Can Big Tech change course? Hear Kara Swisher and Ev Williams in conversation at Collision

Can Big Tech change course? Hear Kara Swisher and Ev Williams in conversation at Collision

After years of high-octane growth, news of problems at Big Tech companies keeps piling up. The limits to Silicon Valley’s move-fast-and-break-things mantra are now surfacing as a trail of unintended consequences lingering in the tech giants’ wake.

From fake news and online hate speech to privacy violations and the lack of diversity in tech companies, there have been many side-effects of the growth-at-all-costs mindset that saw the world primarily as a series of engineering problems to be optimized.

The question is: Can the ship be turned around? And if so, how?

Few people are better qualified to answer that than veteran Silicon Valley journalist Kara Swisher and Twitter co-founder Ev Williams, who will be appearing together in conversation at Toronto’s Collision conference in May.

Swisher and Williams both had ringside seats to the West Coast tech boom in the 90s. Swisher started writing a column on the San Francisco tech scene for the Wall Street Journal back in 1997 and later launched the tech conference All Things Digital, as well as the Recode website. She has interviewed every major name in the industry and broke stories like Facebook’s hiring of Sheryl Sandberg.

Meanwhile, Williams launched Blogger, one of the first blog publishing systems, in 1999 before co-founding Twitter, where he was CEO for two years, and then creating Medium, the publishing platform.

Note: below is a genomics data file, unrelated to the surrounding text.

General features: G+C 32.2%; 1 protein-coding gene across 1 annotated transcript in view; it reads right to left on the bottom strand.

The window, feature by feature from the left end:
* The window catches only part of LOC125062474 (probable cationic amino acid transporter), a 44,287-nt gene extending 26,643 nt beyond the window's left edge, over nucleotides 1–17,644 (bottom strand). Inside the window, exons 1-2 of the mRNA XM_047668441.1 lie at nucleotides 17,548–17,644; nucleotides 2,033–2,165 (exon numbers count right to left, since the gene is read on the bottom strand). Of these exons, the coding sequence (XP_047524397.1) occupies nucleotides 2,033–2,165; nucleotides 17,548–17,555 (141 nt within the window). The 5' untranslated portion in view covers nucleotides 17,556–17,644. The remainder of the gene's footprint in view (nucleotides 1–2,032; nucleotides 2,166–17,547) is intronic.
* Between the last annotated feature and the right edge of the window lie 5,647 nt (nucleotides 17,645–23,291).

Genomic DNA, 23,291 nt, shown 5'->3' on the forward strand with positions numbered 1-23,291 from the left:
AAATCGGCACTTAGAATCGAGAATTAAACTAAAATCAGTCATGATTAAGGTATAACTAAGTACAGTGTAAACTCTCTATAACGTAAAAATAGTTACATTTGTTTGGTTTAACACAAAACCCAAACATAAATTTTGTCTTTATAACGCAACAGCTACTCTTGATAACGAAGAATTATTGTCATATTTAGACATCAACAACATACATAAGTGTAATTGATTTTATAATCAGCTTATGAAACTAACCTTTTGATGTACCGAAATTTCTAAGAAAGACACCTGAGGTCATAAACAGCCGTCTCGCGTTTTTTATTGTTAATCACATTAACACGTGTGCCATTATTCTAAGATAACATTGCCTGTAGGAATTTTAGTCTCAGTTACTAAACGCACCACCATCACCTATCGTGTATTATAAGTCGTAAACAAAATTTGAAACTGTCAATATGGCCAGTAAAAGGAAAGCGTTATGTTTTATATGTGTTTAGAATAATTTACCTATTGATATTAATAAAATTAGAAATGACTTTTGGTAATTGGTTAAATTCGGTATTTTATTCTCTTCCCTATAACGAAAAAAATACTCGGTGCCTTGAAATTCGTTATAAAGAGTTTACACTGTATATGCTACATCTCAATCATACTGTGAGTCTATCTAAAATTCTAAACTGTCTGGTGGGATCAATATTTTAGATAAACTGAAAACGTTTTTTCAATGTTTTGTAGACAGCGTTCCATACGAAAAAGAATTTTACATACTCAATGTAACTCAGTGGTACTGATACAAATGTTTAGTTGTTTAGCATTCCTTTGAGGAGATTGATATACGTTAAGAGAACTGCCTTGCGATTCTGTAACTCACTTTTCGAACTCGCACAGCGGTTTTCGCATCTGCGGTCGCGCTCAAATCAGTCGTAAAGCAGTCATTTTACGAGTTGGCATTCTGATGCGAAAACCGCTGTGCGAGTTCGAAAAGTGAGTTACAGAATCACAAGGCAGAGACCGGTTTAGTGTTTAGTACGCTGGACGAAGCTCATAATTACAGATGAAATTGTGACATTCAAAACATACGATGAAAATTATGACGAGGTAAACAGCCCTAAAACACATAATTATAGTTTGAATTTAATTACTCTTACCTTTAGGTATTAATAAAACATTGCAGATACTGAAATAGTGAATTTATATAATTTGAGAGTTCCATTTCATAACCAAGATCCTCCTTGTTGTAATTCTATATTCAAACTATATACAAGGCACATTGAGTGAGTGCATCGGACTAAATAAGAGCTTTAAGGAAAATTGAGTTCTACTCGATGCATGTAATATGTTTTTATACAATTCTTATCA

Their personal style could hardly be more different – Swisher is the outspoken self-described “grumpy lady of tech;” Williams calls himself shy and speaks with an engineer’s precision – but both have been calling for a course correction by the major tech companies, so expect some frank dialogue during their Toronto appearance.

In a 2017 New York Times article, Williams declared “the internet is broken” and acknowledged that the online obsession with views, clicks and likes only rewards sensationalist and extreme content at the expense of more balanced voices. After several iterations of Medium, Williams has ditched advertising on the site and turned to a subscription model instead, which he believes will give it the freedom to surface the worthiest content, rather than click-bait.

For her part, Swisher has dismissed the big tech companies’ much-repeated aspirations to change the world as “twaddle,” and has called Facebook, Twitter and YouTube “digital arms dealers” for their role in polarizing debate. She has joined calls for the U.S. Congress to legislate a bill of rights for the internet that puts people back in control of their own data.

Swisher previously interviewed Williams at the Code/Media conference where they dived into the murky waters of ethics and responsibility around the content that platforms host on their sites. And, if that interview is any indication, their conversation at Collision should be interesting.

Referencing a Medium post in which Williams had responded to a journalist’s critical story with some colourful language, Swisher opened with the question: “Do you want to start with the state of your management at Twitter, or do you want to start about what I have to say to get you to tell me to **** off?”

Buckle up, this one could get lively.

Kara Swisher and Ev Williams appear at Collision, one of the world’s biggest tech conferences, in Toronto. The conference will draw over 25,000 global attendees to the city for four days of programming across 15 tracks. 

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